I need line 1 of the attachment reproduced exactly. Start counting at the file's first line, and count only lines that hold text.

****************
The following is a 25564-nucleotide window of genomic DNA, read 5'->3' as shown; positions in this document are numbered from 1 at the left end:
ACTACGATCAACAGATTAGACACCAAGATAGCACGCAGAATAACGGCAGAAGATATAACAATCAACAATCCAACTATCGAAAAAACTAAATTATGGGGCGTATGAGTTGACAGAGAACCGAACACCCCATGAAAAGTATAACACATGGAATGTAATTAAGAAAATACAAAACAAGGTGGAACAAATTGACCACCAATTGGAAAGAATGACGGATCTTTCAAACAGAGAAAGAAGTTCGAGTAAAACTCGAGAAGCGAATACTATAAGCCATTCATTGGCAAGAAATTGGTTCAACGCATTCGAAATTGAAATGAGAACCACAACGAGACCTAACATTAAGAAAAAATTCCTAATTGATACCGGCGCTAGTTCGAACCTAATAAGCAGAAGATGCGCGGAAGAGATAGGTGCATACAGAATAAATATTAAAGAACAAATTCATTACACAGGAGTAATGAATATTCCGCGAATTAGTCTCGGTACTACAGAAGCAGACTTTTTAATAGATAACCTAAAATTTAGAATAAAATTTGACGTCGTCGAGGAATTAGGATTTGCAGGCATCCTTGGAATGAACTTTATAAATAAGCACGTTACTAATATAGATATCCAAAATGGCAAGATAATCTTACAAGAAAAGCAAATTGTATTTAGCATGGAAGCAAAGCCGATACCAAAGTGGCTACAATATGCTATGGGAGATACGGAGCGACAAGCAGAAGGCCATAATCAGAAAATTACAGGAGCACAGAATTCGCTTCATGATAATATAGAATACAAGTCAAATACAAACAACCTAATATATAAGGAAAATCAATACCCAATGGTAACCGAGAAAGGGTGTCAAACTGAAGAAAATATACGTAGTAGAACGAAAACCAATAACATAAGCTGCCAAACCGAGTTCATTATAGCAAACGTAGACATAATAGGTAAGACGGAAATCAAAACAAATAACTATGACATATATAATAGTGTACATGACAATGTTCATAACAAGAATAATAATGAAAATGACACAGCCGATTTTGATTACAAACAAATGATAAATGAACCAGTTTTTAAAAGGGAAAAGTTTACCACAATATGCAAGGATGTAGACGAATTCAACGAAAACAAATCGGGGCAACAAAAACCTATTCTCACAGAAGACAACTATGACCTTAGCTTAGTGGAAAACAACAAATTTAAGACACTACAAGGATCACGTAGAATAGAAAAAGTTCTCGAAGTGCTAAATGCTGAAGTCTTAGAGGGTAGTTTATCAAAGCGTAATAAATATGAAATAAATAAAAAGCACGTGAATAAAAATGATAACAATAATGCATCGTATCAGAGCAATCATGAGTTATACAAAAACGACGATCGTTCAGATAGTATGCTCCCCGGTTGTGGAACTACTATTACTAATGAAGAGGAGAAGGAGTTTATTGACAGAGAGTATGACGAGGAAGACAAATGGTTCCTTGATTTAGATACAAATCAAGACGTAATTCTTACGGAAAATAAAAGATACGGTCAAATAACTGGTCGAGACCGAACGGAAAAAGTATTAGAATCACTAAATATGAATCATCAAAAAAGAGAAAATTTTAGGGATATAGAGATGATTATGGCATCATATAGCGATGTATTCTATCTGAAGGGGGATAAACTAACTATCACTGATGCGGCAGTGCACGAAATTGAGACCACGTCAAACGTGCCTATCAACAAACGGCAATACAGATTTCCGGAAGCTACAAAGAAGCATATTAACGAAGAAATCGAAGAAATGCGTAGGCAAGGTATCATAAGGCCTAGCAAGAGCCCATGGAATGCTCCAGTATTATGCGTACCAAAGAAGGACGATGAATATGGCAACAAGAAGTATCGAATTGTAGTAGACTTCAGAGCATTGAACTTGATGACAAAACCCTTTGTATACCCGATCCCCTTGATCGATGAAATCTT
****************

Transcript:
The following is a 25564-nucleotide window of genomic DNA, read 5'->3' as shown; positions in this document are numbered from 1 at the left end: